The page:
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Friday, April 15, 2011
Organized Trash Picking:STAR column
On Saturday, April 2nd I finally did it. After writing about the trash problems in the neighborhood for a number of years, I put my muscle where my writing hand is and joined a handful of volunteers from the Olde Richmond Civic Association (ORCA) and spent a few hours cleaning up the neighborhood.
We met at 9 A.M. behind the Wawa on the 2400 block of Thompson Street where we signed waivers, received a pair of work gloves and then split up into teams of 2 or 3. Equipped with brooms, rakes, trash picking hand extensions and industrial strength trash bags, we set out like determined missionaries to rid the hood of debris.
What struck me first of all was how quiet the streets were on this cool, sunny morning. Do people really sleep this late?
Those of us with brooms got to work right away sweeping the curbs until we had significantly high trash piles. When a pile seemed sufficiently high we’d sweep another long stretch of the street and then make another one. It wasn’t long before our eyes became accustomed to food wrappers, iced tea bottles, half eaten sandwiches and discarded articles of clothing. Sweeping the streets you very often get a lot of dirt so the process isn’t as easy as sweeping your kitchen.
When my little group hit the area behind Wawa and Applebee’s restaurant—that stretch of green grass bordered by the East Thompson Street fence—we encountered a heavy concentration of trash.
The number of cigarette butts alone could very well have matched the plague of locusts that hit Salt Lake City during the great Mormon migration of the 1800s. Picking up individual butts with those E.T. extension arms would have taken all day; not only that, it probably would have had a deleterious mental effect on the picker. As a result, we decided to let most of the butts go. In the meantime, some of us had to dislodge large pieces of cardboard stuck into the ground from the Wawa and Rite Aide properties. But the big cinematic trash moment came when we cleaned Applebee’s backyard, an area that the Applebee’s General Manager told me later is regularly cleaned by his staff at least once or twice a week and then given an in-depth cleaning once a month. But more on Applebee’s later.
I don’t know what it’s like for everyone, but I went through a couple of different mental stages as I was picking up trash. The first stage is the reluctance to get started stage because of the daunting task ahead. The second is the “God awful!” stage when your eyes settle on something unusually disgusting or offbeat. It’s as if your hands, though gloved, were in full revolt at the mere thought of reaching out, if even by proxy, to the conglomerate of garbage. This stage soon passes, and suddenly everything changes as a ‘trash killing’ instinct kicks in. I compare it to going to the gym and experiencing muscle resistance for the first 5 minutes before feeling an all consuming adrenalin rush. Suddenly you and the rest of the volunteers are like synchronized dancers in some cosmic You Tube video, especially as you watch members of team throwing large cardboard pieces over the Wawa fence.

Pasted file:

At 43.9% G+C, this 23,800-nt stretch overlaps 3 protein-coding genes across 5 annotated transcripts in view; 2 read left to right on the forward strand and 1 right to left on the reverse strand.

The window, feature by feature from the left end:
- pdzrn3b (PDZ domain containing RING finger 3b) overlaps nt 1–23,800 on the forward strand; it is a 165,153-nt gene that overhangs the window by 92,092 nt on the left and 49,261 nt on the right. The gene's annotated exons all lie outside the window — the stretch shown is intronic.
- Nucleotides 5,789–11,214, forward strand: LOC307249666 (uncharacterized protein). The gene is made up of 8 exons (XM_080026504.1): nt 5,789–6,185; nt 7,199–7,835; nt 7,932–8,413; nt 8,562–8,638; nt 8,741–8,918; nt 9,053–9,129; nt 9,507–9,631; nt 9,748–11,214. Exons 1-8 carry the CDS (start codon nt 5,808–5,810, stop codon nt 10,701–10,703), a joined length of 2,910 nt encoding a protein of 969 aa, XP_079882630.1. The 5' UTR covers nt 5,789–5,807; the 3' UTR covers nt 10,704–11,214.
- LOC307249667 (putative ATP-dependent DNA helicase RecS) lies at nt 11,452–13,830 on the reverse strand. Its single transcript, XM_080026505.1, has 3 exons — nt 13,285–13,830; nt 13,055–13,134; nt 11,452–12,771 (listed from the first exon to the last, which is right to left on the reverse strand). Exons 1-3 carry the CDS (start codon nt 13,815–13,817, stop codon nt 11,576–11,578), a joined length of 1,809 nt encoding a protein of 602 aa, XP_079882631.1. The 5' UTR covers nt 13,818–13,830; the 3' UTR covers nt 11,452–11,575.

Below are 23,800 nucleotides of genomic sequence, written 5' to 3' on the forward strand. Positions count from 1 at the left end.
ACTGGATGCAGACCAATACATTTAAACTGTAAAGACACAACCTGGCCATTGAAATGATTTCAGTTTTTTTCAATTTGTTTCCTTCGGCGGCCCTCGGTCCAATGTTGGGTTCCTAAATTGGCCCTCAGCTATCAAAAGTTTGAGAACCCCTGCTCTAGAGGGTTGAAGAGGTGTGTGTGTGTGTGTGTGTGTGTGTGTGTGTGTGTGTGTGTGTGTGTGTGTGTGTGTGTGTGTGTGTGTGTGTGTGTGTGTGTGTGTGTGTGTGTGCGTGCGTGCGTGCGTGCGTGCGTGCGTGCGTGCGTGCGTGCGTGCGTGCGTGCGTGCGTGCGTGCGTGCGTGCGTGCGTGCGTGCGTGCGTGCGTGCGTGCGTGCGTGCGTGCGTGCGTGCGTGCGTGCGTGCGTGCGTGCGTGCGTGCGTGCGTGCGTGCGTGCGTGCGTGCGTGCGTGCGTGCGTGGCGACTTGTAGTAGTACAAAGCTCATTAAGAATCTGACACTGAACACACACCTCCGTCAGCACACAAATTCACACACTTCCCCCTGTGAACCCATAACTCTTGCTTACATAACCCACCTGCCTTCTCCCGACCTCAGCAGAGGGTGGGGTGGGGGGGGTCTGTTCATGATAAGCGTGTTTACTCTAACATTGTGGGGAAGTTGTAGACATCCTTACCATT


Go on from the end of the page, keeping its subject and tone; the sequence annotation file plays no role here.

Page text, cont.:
“You’re wasting your time,” a passerby snorted to one of the volunteers.
Had we listened to this advice we would have promptly given up and gone home and effectively killed any plans for future spring time cleanups. “Yes, you’re right, lady,” the ORCA volunteer could have replied, “This is a total waste. I switch my allegiance to trash.”
The plan was to cover as much of the neighborhood as possible. At first there was talk of going under I-95 but in the end we decided that that area was a day’s work in itself. We still stuck to the tributary streets around Thompson like the stretch to Richmond and then north to Cumberland Street and the Conrail tracks. But there was also Sergeant Street, Albert Street, parts of Webb Street, and of course the Vatican of Trash itself, Thompson Street behind Wawa, where most of this stuff seems to have mimicked evolution in its breeding capabilities.
The cleanest street was Salmon Street and parts of Edgemont. Give these streets the Gold Medal Award.
It’s hard to think of a family restaurant as being a magnet for trash, but when we tackled the backyard of Applebee’s, we got more than we bargained for. With Lisa, the volunteer in my group, I extracted a full set of wet, half decayed sweats—shirt, pants, undies—as well as an entire encampment of contemporary archeological finds: crack pipe, beer cans, condoms, half eaten Wawa wrap sandwiches, combs, suspicious plastic bags, and more condoms. If the early Native Americans could come back and compare our culture’s archeological findings with theirs, they’d regret that Penn Treaty deal with William Penn.
When I phoned Applebee’s GM after the cleanup and asked him what his take on the situation was, and if he could do something to help, I got good news.
“In the winter people camped behind the restaurant and drank beer all night, and sometimes things got rowdy when we would ask them to leave,” he said. “One night they even lit a bonfire. Unfortunately, much of the trash blows in from Wawa, and if we don’t clean it then it all blows into the parking lot. But I really want to work with the community,” he said. “I support your efforts.”
But the next time ORCA does a cleaning, let me know and we’ll arrange a free lunch for the volunteers at Applebee’s.”
That’s saying something in my book.